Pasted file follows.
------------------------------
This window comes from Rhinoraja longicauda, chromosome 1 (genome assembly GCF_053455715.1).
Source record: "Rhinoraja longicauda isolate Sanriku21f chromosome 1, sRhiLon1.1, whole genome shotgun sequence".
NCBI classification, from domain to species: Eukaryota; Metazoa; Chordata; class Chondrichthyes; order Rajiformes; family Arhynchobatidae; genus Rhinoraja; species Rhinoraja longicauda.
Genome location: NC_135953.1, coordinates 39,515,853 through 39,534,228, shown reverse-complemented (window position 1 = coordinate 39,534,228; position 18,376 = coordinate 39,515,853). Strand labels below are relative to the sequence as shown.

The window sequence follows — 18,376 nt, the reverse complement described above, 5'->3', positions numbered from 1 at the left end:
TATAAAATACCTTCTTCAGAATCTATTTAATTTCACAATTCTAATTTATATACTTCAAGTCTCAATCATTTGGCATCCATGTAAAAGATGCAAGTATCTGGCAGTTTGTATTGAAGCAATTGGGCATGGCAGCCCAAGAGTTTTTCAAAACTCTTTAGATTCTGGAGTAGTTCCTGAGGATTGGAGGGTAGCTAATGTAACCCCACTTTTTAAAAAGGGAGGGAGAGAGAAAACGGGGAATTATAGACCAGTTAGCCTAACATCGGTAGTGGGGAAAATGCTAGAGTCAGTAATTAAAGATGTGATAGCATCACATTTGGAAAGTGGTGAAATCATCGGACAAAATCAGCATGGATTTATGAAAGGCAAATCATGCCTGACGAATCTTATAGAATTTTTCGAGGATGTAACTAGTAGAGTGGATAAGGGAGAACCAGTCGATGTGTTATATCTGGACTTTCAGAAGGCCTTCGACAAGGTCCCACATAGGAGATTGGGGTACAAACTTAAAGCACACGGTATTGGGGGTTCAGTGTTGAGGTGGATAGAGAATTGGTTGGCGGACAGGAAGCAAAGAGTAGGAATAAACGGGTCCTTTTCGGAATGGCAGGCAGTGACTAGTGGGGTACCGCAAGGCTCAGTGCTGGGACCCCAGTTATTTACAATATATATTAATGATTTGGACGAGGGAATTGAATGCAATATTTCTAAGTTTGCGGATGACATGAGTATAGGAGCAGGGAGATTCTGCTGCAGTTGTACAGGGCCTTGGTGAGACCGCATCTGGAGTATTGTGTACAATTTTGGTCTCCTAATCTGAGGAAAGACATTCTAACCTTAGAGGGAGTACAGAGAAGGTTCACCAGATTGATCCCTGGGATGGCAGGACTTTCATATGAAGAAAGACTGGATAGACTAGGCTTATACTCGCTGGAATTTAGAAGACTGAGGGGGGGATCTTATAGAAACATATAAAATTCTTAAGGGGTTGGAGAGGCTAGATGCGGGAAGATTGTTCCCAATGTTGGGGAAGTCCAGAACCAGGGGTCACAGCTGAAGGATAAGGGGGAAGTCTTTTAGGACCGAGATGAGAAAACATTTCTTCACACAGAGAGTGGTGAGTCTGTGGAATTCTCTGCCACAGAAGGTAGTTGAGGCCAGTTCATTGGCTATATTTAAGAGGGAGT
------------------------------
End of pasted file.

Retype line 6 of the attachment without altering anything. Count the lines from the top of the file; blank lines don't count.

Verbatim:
TATAAAATACCTTCTTCAGAATCTATTTAATTTCACAATTCTAATTTATATACTTCAAGTCTCAATCATTTGGCATCCATGTAAAAGATGCAAGTATCTGGCAGTTTGTATTGAAGCAATTGGGCATGGCAGCCCAAGAGTTTTTCAAAACTCTTTAGATTCTGGAGTAGTTCCTGAGGATTGGAGGGTAGCTAATGTAACCCCACTTTTTAAAAAGGGAGGGAGAGAGAAAACGGGGAATTATAGACCAGTTAGCCTAACATCGGTAGTGGGGAAAATGCTAGAGTCAGTAATTAAAGATGTGATAGCATCACATTTGGAAAGTGGTGAAATCATCGGACAAAATCAGCATGGATTTATGAAAGGCAAATCATGCCTGACGAATCTTATAGAATTTTTCGAGGATGTAACTAGTAGAGTGGATAAGGGAGAACCAGTCGATGTGTTATATCTGGACTTTCAGAAGGCCTTCGACAAGGTCCCACATAGGAGATTGGGGTACAAACTTAAAGCACACGGTATTGGGGGTTCAGTGTTGAGGTGGATAGAGAATTGGTTGGCGGACAGGAAGCAAAGAGTAGGAATAAACGGGTCCTTTTCGGAATGGCAGGCAGTGACTAGTGGGGTACCGCAAGGCTCAGTGCTGGGACCCCAGTTATTTACAATATATATTAATGATTTGGACGAGGGAATTGAATGCAATATTTCTAAGTTTGCGGATGACATGAGTATAGGAGCAGGGAGATTCTGCTGCAGTTGTACAGGGCCTTGGTGAGACCGCATCTGGAGTATTGTGTACAATTTTGGTCTCCTAATCTGAGGAAAGACATTCTAACCTTAGAGGGAGTACAGAGAAGGTTCACCAGATTGATCCCTGGGATGGCAGGACTTTCATATGAAGAAAGACTGGATAGACTAGGCTTATACTCGCTGGAATTTAGAAGACTGAGGGGGGGATCTTATAGAAACATATAAAATTCTTAAGGGGTTGGAGAGGCTAGATGCGGGAAGATTGTTCCCAATGTTGGGGAAGTCCAGAACCAGGGGTCACAGCTGAAGGATAAGGGGGAAGTCTTTTAGGACCGAGATGAGAAAACATTTCTTCACACAGAGAGTGGTGAGTCTGTGGAATTCTCTGCCACAGAAGGTAGTTGAGGCCAGTTCATTGGCTATATTTAAGAGGGAGT